I’ve done a bit of research on programming fonts. Some very popular fonts cover very few glyphs. Inconsolata only has 291 for instance. If the OS fails to find the proper glyph, it will search for it in another font as this screenshot demonstrates (thank god for that feature in Chrome by the way):
Inconsolata doesn’t have the arrow glyph, but Arial does and fills in. Source Code Pro has better coverage, but also misses the arrows, so on @leedohm
’s system the same thing happens.
So what you need to know isn’t necessarily the programming font used, but it goes all the way down to the entire set of fonts available on a given system. There isn’t really a way to be sure, although most systems will have a font like Arial in there somewhere to make these glyphs show up.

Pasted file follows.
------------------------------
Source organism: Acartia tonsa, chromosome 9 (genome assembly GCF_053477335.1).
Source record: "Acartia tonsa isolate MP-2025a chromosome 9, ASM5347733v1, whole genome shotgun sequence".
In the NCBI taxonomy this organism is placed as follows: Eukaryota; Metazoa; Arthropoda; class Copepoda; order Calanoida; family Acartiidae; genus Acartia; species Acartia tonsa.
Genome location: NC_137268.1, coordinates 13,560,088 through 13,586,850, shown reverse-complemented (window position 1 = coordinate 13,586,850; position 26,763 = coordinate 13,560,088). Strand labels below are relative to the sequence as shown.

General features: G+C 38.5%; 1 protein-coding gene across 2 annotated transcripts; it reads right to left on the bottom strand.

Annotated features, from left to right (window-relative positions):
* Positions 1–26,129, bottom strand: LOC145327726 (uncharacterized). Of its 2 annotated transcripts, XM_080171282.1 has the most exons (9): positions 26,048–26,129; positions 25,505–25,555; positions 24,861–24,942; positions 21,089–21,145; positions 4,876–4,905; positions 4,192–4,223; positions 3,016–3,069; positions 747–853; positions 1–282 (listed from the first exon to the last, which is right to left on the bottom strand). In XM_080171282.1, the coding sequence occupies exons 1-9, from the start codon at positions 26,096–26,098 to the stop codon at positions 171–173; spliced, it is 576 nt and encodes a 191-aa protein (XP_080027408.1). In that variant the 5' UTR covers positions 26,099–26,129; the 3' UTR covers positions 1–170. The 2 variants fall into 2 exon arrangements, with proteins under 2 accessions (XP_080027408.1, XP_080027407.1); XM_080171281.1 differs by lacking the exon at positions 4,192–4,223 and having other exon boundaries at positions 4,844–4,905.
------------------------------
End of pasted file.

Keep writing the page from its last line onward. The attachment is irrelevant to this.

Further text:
If you need to be sure, and need to be sure some proportional font doesn’t mess with the measurements and code alignment/indentation (in Arial 2192 is much wider than 21a6), you could look into serving a font along with your package. There are a number of free (and very good) options that cover enormous amounts of glyphs, like DejaVu.